Karajan’s Walküre – 50 years on

To quote a quite different opera, “it is a curious story”.  In 1967 a production of Wagner’s Die Walküre, heavily influenced by Herbert von Karajan [1] who conducted the Berlin Philharmonic for the performances, opened the very first Osterfestspiele Salzburg.  50 years later it was “remounted” with Vera and Sonja Nemirova directing.  I use inverted commas because it’s actually not entirely clear how much was old and how much new.  It might be more accurate to describe it as a homage to the earlier version.  In any event, it was recorded, in 4K Ultra HD, no less and released as one of the very first opera discs in that format.

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Not Sam

Off I went to the Four Seasons Centre to see Samuel Chan and Stéphane Mayer perform some Schubert.  Sadly Sam was indisposed so what we got was a hastily, but very well, constructed program featuring some of the other singers in the Ensemble Studio.

Things kicked off with the increasingly impressive Anne-Sophie Neher in an accomplished rendering of Mozart’s “show off” piece Exsultate jubilate, in which she showed very decent control in the rather fiendish runs.  She was back later with “The Presentation of the Rose” from Der Rosenkavalier which sounded suitably Straussian and sufficiently girlish at the same time.  Nicely done. She made a third appearance with one of Adèles’s arias from Le comte Ory.  This didn’t quite do it for me but it was fun to hear Stéphane playing around with the very Rossiniesque accompaniment.

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New members of the Ensemble Studio

No big surprises in the announcement of new members of the COC Ensemble Studio.  It’s the three prize winners from last year’s Centre Stage; tenor Matthew Cairns, bass-baritone Vartan Gabrielian and mezzo-soprano Jamie Groote.  Also joining is pianist and intern coach Alex Soloway.  Cairns and Groote are UoT grads and are well known to many Toronto opera goers through their appearances in UoT productions and elsewhere.  Gabrielian is a Toronto native but studied at the Curtis so is not so well known.  It will be interesting to get to know him.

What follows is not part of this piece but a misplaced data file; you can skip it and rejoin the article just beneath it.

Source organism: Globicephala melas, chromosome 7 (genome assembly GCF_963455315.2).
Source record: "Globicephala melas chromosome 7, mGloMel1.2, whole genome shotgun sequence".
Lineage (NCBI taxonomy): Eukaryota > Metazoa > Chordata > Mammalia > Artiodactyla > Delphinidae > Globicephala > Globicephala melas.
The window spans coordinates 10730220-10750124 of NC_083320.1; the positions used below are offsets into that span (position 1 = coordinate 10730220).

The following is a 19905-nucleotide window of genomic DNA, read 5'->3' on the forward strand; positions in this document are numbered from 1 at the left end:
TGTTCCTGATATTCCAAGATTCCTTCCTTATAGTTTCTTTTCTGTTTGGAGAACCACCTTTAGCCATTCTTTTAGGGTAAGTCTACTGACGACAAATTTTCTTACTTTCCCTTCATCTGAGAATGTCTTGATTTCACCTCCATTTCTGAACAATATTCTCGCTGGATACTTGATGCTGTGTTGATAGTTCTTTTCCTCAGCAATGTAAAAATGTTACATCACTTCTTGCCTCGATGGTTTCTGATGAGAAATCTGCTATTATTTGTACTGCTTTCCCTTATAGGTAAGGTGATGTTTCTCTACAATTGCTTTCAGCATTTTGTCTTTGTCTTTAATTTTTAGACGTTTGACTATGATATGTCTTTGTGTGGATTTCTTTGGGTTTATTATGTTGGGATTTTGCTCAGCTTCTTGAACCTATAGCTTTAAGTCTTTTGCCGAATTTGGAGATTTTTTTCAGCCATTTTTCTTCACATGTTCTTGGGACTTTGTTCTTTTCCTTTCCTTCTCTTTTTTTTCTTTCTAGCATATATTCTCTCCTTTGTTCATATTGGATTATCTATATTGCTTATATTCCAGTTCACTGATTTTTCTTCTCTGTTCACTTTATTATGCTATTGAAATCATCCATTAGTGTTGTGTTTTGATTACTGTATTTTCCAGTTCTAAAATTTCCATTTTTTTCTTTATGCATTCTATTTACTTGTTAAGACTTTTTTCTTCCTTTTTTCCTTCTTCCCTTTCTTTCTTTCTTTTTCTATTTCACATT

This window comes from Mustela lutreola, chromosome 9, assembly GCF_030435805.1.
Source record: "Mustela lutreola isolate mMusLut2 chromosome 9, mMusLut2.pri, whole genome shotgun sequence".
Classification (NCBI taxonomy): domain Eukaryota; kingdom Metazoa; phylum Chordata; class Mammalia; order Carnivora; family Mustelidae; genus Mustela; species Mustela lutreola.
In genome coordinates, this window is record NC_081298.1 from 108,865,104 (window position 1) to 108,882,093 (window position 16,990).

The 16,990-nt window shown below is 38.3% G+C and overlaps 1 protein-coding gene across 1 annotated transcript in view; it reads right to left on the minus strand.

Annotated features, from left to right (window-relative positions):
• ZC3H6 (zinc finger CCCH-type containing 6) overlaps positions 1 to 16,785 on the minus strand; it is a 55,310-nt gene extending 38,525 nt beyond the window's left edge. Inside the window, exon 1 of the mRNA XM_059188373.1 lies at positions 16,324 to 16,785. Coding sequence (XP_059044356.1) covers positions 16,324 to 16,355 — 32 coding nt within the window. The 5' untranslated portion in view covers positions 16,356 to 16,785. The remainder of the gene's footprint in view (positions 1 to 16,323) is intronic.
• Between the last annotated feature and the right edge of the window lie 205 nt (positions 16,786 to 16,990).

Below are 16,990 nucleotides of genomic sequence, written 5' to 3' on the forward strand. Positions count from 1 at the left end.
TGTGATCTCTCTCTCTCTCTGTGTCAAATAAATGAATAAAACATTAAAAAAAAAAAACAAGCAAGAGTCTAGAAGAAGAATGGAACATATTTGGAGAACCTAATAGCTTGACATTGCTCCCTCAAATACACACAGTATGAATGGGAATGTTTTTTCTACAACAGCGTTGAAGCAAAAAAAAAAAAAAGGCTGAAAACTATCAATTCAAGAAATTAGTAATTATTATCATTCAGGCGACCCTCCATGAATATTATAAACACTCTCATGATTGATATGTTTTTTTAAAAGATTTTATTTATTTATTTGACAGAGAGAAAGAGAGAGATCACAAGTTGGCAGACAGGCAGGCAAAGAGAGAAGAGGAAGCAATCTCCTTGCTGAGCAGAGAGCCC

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New COC Ensemble Studio members (l – r): tenor Matthew Cairns, bass-baritone Vartan Gabrielian, mezzo-soprano Jamie Groote, pianist and intern coach Alex Soloway

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February

nlightsHere are a few more February items of interest in addition to those mentioned here.  Tapestry’s new piece Hook Up opens on January 30th at Theatre Passe Muraille and runs for most of February.  Then on Sunday 3rd February at 2.30 pm VOICEBOX have a performance of Schubert’s rather rare opera Fierrebras.  Kevin Mallon conducts the Aradia Ensemble for this one.  Also there’s Opera Pub as usual on Thursday 7th February.

On February 16th at Gallery 345 at 8pm there will be an Against the Grain presentation of Poulenc’s La Voix Humaine.  The “twist” here is that Elle becomes Lui and will be sung by tenor Jacques Arsenault.  Topher Mokrzewski at the piano.  Aria Umezawa directs the first in what is planned as a series of “twisted” concerts.

In free concert news there’s the Quilico Prize competition on February 11th at 5.30pm in the RBA.  Once again the members of theEnsemble Studio compete for cash.  At the nnon hour there’s Susan Bullock and Liz Upchurch on the 19th with a programme of Wagner, Strauss and Duparc and on the 20th there’s Samuel Chan and Stéphane Mayer with an all Schubert programme.  Then on the 21st there’s Lauren Eberwein and Rachel Kerr with a Messiaen and Ravel show.  Given that it’s the Jessye Norman Gala on the 20th as well I think I’ll just schlep my sleeping bag over to the Four Seasons Centre.

Also at the COC of course Elektra continues until February 22nd with Così fan tutte opening on February 5th and running until the 23rd.

From Mozart to Verdi

My first chance to take a look at this year’s UoT Opera Program came up on Sunday night in a concert staged jointly with the UoT Symphony and the MacMillan Singers.  It was a series of opera orchestral pieces and ensembles kicking off with the overture from Die Zauberflöte, where the orchestra was Klemperer sized but the tempo distinctly quicker.  The evening proceeded via more Zauberflöte, Don Pasquale, Cavelleria Rusticana, Die Meistersinger and Carmen to the party scene in La Traviata.

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Russian Romance

The full Ensemble Studio was on display yesterday for an all Russian lunchtime concert.  First up was Megan Quick with a couple of Rachmaninov songs.  Megan’s timbre is very dark and it seems to be a natural fit for those Russian vowels.  She was followed by Bruno Roy with a couple of Tchaikovsky numbers.  He’s come on a lot in his time in the Studio.  There’s some heft to the voice now and some quite impressive top notes.  Good stuff.

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Batgirl!

Today’s lunchtime recital in the RBA was really quite exceptional.  Simone McIntosh and Stéphane Mayer offered up a really well chosen program and executed it extremely well.  Grieg’s Sechs Lieder is a lovely and varied setting of six German texts.  Poulenc’s Banalités sets texts by Apollinaire in a way that reflects their essential weirdness.  Berg’s Sieben frühe Lieder are as good examples as one can get of how the Second Vienna School, despite its scary reputation, is really all about lush and approachable and the closing set of Frank Bridge songs showed that he was a heck of a lot more than Britten’s composition teacher.

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